Set up Hadoop Cluster on VirtualBox machines running CentOS 7
In this tutorial I’m going to show you how to create your own Hadoop cluster with VirtualBox, using three CentOS virtual machines.
1. Setting up
First, you’re gonna have to create a virtual machine on VirtualBox and install CentOS 7 on it. On our new virtual machine, the first thing we want to do is setup the network. For that, we’re going to use the command:
It should open something like this:
Let’s select “Edit a connection” and select one. It should have a name like “enp0s3”, at least that’s what I have on my VM.
You should set the IPv4 and IPv6 configurations to Automatic and select “Automatically connect” (select with Space). Then just press “OK”. If it went all fine you should now be able to ping “18.104.22.168”, Cloudflare’s DNS server. When you’re satisfied just press Ctrl + C to exit.
Now we’re going to install Java. For that you simply have to type:
yum install java-1.8.0-openjdk-devel -y
2. Installing Hadoop
It’s recommended that we create a “super user” to use hadoop, so we’ll do that by using the following commands:
usermod -aG wheel hadoop
Next on we’re going to create a secure shell key and add it to “authorized keys” to enable an ssh connection to our machine. That can be done in the hadoop user by accessing it:
su - hadoop
And then just using the following commands:
ssh-keygen -t rsa
cat ~/.ssh/id_rsa.pub >> ~/.ssh/authorized_keys
chmod 0600 ~/.ssh/authorized_keys
Now, on downloading the latest version of hadoop, we need to get the url from the website: https://hadoop.apache.org/releases.html. Once there, you select the latest binary and the following page will present you the URL. In my case it looks like this:
Using the curl and tar commands we download hadoop from that URL and extract it:
I’m going to rename my hadoop folder to simply “hadoop” (it’s a matter of issue):
mv hadoop-3.1.2 hadoop
Moving on we need to set some constants in our .bashrc file. That can be done by opening it with vi:
Inside vi, you just press “a” (the append shortcut) on your keyboard and add the following to the bottom of the file:
Now, note that in my case the folder is just called “hadoop”, but that may not be the case if you didn’t change it!
Then just press Esc and write “:wq” (for write and quit). That should save the file. However, to change the current environment, we have to use the command:
To make sure everything is set right we can use:
In case you didn’t get the same results as I did you should go back and review your ~/.bashrc file.
3. Setting up Hadoop
Now that we have hadoop on our machine we should configure it. This is where we use the Java that we installed in the beginning of this tutorial.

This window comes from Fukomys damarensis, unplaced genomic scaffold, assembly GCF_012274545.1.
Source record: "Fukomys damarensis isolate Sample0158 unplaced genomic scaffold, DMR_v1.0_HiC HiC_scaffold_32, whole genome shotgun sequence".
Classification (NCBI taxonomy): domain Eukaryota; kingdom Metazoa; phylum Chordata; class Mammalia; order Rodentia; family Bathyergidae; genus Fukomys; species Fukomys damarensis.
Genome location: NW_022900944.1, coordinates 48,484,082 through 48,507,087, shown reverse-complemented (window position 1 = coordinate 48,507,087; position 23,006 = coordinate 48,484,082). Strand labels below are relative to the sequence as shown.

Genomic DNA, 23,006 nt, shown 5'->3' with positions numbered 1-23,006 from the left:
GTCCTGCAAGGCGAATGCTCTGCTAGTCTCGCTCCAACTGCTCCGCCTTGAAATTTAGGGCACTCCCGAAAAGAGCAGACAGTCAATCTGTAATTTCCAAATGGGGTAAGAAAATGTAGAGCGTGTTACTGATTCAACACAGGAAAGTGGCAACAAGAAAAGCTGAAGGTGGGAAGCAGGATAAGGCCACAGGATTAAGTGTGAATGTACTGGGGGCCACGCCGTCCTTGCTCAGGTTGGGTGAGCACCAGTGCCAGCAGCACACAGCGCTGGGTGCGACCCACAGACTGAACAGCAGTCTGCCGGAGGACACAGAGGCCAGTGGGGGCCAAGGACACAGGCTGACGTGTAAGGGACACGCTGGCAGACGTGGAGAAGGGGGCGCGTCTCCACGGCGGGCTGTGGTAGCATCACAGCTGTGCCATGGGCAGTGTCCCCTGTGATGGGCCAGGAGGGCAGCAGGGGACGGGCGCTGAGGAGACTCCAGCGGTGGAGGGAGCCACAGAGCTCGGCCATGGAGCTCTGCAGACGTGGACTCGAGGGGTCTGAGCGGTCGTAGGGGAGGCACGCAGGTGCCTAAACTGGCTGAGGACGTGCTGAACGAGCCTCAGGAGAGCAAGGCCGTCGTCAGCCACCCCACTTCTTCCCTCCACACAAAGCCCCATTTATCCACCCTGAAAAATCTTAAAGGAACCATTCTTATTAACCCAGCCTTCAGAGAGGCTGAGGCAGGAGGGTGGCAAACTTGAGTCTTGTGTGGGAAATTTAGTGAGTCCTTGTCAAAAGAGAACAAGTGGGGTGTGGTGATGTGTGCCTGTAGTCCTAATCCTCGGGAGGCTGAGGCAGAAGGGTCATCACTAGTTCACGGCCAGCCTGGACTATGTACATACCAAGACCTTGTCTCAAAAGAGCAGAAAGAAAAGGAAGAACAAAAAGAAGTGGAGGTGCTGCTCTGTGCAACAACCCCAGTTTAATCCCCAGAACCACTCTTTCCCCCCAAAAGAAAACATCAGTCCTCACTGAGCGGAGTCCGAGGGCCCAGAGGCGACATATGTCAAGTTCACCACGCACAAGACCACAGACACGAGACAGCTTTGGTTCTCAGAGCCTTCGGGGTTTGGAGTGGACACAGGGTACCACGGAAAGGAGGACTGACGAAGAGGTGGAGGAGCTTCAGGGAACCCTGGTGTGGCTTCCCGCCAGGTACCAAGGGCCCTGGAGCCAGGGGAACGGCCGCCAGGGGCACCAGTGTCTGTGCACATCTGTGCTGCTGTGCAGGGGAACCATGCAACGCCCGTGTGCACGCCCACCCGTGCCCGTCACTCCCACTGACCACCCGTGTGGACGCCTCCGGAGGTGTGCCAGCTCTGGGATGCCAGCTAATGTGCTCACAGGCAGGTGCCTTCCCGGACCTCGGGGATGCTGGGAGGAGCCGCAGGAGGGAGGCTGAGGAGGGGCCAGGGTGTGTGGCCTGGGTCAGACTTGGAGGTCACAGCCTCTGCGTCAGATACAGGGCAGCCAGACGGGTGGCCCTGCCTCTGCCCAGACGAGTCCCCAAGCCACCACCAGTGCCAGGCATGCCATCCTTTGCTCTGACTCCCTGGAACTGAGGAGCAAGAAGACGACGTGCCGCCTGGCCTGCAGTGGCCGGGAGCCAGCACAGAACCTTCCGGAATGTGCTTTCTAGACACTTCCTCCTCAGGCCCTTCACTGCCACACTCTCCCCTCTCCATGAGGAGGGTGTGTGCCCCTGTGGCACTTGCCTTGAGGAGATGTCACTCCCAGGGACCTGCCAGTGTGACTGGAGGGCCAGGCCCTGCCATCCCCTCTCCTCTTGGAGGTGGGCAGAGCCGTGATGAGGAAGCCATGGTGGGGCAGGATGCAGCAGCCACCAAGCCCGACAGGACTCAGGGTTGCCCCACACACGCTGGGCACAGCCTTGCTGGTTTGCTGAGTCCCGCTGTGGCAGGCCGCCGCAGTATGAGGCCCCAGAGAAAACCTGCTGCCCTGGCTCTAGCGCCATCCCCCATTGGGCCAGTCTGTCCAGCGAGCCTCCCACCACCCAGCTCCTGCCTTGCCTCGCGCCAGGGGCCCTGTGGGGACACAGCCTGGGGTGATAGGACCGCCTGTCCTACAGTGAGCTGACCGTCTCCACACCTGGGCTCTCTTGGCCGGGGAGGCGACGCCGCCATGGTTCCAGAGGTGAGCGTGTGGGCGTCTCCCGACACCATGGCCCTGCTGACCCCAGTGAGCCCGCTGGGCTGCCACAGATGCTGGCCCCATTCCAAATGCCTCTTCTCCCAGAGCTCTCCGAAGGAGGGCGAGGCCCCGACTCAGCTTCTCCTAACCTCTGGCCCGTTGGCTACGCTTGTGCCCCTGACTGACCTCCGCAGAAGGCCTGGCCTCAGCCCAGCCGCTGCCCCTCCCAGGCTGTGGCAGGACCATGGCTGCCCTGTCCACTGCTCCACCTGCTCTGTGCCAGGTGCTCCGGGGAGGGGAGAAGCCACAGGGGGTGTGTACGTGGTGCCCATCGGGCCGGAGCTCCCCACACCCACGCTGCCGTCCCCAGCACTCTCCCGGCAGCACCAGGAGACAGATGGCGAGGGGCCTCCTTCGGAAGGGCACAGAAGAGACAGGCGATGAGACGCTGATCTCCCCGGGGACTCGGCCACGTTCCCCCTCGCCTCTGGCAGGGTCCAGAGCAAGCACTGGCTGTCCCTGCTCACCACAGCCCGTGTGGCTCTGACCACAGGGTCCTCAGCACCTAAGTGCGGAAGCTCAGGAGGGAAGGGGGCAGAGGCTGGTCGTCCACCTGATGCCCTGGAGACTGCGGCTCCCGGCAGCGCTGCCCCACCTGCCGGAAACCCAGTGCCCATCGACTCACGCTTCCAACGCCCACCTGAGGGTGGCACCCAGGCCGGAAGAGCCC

First things first, we should navigate to the folder where all the configuration files should be by using:
The first file to edit is called “ hadoop-env.sh” and we’re going to use vi again:
We only need to add the line:
It should be irrevelant where to put it, as long as it’s a new line. Then just write and quit vi. Finally, open and write for the following files:
With that done we return to our default directory with the command “cd”:
4. Setting Up Multi-node
To use a Multi-node setup we must define the nodes in our hosts file, which can be achieved using vi once more:
All we need to add are the nodes’ names and respective IP addresses. In my case I’m using three nodes, one “master” and two “workers”:
Now we’re going to create those machines. To begin we have to clone the “master” machine twice:
You should now have three virtual machines. For them to be able to communicate with each other, we’re going to open VirtualBox’s Network Settings:
On “Network”, we select “Adapter 2", enable and select Host-Only Adapter. Let’s set “Promiscuous Mode” to “Allow All” and be careful that the MAC Adresses are different from each other:
Each Virtual Machine should have a different hostname from the ones we defined in the hosts file. Log in with the hadoop account directly for this part.
The rest is simpler than what we’ve already done with vi:
To further configure that, we have to use nmtui like at the start of this tutorial:
In the new connection, “Wired Connection 1” in my case, we’ll simply set IPv4 to “Manual”, press “Show” and input the IP Address for the respective machine followed by “/24”. This is on my “master” VM:
Simply press “OK” and reboot. Rinse and repeat for each VM. We should now have a network between our machines:
Now let’s inform Hadoop about the existing nodes. On our “master” machine we should use the “hadoop” user to edit the workers file:
In this file we need to write the machines that will do the work:
Finally, with all the machines on, we start our cluster by using the following commands on the “master” machine:
But don’t take my word for granted, open one of your “worker” machines and use the jps command:
If you see “NodeManager” and “DataNode” there, your cluster is up and running 🙂